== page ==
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# DOE Pours $3B into Transmission Lines, Energy Storage, and EVs May 23, 2022 by Shannon Cuthrell ## With its aggressive funding, the DOE will look to counter growing integration gridlock, ensure stability in the face of intermittent renewables, and catalyze an as yet sluggish shift to EVs. Adding to a slew of initiatives established by last Fall’s Bipartisan Infrastructure Law, the United States Department of Energy (DOE) earlier this month unveiled three new funding programs to improve the nation’s power grid, incentivize the development of long duration energy storage, and advance EV battery technologies. The latest investments add to the DOE’s ongoing series of programs to boost the power grid and EV battery supply chain. You can read EE Power’s summary of those here. ### An Aging Network, and a Growing Queue With America’s aging transmission network in desperate need of upgrades, the DOE announced on May 10 a$2.5 billion revolving fund to help spur the construction of new and improved high-capacity lines across the U.S.

Dubbed the Transmission Facilitation Program, the initiative will use three financing avenues to incentivize new projects: loans, public-private partnerships, and capacity contracts with the DOE. Most notably, under the latter the DOE would agree to purchase up to 50% of a transmission line’s maximum capacity through 40 years, until market demand rises to cover the investment costs.

The DOE has estimated that over 70% of the nation’s transmission lines and power transformers are more than 25 years old. Other outside estimates show that over one-fourth of the grid is 50 years or older.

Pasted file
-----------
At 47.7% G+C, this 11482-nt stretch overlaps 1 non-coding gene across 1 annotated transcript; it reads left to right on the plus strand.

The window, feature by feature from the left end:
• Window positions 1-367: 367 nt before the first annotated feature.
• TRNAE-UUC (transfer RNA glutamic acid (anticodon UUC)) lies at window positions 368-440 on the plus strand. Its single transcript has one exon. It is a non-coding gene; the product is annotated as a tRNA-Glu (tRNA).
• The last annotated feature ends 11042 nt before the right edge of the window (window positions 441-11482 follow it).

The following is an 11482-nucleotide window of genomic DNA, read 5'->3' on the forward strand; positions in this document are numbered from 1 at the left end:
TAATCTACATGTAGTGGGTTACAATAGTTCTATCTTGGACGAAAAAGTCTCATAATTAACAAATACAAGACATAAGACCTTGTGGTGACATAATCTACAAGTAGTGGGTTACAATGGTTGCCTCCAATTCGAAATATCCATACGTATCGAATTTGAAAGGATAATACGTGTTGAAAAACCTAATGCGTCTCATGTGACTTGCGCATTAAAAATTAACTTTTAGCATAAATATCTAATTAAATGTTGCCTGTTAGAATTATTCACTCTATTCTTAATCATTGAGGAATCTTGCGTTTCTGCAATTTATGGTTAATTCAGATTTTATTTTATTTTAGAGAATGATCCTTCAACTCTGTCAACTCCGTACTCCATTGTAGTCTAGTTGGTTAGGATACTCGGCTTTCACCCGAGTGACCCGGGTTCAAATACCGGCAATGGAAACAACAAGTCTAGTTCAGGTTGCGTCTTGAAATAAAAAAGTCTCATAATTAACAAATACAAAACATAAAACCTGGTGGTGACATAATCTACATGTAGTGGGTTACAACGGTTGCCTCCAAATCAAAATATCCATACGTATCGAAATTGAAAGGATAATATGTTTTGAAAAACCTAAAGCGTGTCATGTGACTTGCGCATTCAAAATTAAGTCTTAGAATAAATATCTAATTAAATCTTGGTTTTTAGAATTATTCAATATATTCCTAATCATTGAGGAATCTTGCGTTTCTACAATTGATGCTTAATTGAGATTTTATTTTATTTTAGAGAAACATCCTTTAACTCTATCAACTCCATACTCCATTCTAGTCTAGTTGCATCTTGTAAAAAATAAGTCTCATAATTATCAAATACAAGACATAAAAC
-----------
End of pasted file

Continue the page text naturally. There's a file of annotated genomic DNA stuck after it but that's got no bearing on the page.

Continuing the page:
##### A fourth of U.S. transmission lines may be 50 or more years old. Image used courtesy of Denisse Leon/Unsplash

Further, the DOE’s announcement noted that in order to meet the increased demand for renewable power and electrification, the U.S. would need to expand its electricity transmission systems by 60% before 2030—or possibly even triple by 2050.

Yet, the construction of new high-voltage transmission lines fell from an annual average of 2,000 miles to just 700 miles over the last decade. Should that trend continue, the result will be intensifying gridlock.

According to a recent DOE report, the queue of power plants seeking interconnection access has now topped 930 gigawatts (GW) of solar, wind, hydropower, geothermal and nuclear capacity, plus another 420 GW in energy storage projects. For scale, that amount slightly exceeds the 1,175 GW of clean power capacity and storage needed to meet the White House's target of 80% clean electricity by 2030.

##### The extent of the queue for new transmission connections in the U.S. Screenshot used courtesy of the DOE

Through a request for information (RFI), the DOE is currently seeking stakeholder feedback on the implementation approach for the program.

### Incentivizing Extended Energy Storage Projects

##### Despite robust sales for automakers such as Tesla, EV adoption in the U.S. has been slower than in comparitive markets. Image used courtesy of Taun Stewart/Unsplash

EVs4ALL aims to eliminate barriers to EV adoption by funding fast-charging systems, efficient batteries capable of withstanding cold temperatures in northern states, and efforts to extend mileage for long-distance traveling. Specifically, the program seeks proposals involving batteries capable of reaching 80% charge in five to 15 minutes, reducing low-temperature performance losses by at least 50%, and retaining a minimum of 90% capacity after delivering 200,000 miles of equivalent and cumulative range.

Per the agency's funding opportunity announcement, EVs4ALL’s individual awards could range from $1 million to$6 million. Concept papers are due on June 16, though the full submission deadline has yet to be announced.